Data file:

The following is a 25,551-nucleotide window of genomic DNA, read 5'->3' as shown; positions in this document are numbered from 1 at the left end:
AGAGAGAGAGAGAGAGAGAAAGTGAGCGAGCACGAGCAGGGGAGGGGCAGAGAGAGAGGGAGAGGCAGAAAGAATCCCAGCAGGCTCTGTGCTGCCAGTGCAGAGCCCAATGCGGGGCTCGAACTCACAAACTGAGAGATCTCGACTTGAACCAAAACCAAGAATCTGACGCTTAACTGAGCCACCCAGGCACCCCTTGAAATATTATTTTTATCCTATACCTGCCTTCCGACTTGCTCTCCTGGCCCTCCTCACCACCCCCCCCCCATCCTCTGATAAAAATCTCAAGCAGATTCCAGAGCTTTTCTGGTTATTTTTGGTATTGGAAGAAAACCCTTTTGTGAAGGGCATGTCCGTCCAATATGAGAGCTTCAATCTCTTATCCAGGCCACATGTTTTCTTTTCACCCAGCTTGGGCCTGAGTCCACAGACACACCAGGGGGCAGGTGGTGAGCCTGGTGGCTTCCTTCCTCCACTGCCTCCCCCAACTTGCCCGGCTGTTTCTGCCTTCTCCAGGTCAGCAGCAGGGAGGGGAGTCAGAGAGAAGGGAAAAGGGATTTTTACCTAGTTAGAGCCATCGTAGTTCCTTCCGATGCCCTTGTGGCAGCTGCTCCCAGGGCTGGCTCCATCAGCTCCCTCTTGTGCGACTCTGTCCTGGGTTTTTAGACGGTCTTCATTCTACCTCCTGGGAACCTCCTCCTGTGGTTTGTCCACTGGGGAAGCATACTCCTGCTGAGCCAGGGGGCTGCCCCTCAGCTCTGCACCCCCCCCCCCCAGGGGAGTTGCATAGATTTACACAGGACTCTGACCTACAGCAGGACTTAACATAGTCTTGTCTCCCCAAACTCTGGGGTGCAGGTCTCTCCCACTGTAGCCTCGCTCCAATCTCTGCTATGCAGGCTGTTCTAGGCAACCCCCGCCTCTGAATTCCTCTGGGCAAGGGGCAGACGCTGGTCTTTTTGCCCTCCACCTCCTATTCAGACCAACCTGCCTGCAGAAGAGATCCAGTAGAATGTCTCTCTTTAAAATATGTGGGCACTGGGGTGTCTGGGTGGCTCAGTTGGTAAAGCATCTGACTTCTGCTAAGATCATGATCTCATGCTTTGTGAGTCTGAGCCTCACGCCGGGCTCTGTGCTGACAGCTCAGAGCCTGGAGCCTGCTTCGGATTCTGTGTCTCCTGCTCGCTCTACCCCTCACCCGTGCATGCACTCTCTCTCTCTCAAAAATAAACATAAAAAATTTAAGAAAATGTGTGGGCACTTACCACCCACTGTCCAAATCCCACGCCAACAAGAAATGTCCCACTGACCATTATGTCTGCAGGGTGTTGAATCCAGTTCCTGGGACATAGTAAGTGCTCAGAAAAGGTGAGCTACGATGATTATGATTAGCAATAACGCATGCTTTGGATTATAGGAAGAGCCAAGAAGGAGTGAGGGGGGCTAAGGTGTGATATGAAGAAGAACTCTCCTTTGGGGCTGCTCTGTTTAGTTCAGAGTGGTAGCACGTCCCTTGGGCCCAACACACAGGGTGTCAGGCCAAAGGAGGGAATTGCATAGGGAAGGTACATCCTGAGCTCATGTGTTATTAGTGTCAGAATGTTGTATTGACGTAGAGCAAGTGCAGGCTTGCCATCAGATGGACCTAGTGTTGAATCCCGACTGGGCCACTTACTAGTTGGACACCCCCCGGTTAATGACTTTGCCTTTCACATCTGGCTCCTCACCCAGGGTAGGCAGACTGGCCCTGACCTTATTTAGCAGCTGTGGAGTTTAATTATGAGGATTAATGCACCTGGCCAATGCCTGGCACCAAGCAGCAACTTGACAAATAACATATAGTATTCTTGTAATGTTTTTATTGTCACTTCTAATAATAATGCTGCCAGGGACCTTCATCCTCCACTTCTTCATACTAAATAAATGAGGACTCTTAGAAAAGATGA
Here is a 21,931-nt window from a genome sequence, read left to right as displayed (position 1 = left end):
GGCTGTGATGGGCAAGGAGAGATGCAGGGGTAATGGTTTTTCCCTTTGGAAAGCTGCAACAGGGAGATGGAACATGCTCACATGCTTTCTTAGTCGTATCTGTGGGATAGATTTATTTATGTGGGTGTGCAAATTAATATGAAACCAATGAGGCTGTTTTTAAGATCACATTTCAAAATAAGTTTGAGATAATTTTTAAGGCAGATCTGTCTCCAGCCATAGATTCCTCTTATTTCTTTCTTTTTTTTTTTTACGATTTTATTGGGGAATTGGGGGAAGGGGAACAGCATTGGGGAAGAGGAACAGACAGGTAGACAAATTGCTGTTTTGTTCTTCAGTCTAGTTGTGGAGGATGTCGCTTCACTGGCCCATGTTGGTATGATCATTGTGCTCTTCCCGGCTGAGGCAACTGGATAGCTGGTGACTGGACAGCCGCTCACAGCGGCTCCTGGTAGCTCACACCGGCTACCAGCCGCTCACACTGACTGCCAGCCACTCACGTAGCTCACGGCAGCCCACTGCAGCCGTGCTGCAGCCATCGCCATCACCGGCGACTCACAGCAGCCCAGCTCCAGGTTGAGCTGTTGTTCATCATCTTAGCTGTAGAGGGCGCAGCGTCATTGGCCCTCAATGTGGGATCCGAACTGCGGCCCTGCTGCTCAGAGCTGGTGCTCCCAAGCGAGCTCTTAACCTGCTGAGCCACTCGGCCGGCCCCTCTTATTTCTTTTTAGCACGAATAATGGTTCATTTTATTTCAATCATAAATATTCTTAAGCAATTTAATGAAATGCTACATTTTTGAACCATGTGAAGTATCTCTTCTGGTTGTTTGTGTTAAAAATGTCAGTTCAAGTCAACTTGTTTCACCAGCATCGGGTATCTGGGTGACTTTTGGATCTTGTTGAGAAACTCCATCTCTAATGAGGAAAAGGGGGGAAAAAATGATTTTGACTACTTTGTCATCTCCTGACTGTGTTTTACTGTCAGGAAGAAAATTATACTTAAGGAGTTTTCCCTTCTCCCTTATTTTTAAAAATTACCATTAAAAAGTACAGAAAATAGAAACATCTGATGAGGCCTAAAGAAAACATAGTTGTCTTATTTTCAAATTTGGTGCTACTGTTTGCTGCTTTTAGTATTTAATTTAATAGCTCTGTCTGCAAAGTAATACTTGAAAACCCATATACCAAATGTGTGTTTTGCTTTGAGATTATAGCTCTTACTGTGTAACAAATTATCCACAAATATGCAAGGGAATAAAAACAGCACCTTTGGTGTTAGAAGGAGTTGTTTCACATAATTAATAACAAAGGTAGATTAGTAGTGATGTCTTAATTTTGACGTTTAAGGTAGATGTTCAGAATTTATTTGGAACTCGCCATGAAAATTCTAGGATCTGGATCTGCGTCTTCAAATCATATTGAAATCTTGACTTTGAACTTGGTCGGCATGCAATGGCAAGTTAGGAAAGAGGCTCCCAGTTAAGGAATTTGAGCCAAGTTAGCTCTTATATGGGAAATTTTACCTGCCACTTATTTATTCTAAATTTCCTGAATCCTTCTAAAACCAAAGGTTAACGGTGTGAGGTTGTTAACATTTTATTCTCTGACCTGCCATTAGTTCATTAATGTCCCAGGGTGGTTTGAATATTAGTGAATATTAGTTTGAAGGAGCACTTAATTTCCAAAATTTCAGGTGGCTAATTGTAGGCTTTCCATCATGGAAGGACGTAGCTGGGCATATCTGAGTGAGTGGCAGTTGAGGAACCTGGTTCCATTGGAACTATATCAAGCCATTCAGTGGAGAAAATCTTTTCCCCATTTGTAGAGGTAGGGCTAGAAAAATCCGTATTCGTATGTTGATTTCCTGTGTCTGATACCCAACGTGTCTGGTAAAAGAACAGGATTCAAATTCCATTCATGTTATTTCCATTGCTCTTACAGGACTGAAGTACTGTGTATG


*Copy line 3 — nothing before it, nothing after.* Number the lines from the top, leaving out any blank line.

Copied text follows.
Here is a 21,931-nt window from a genome sequence, read left to right as displayed (position 1 = left end):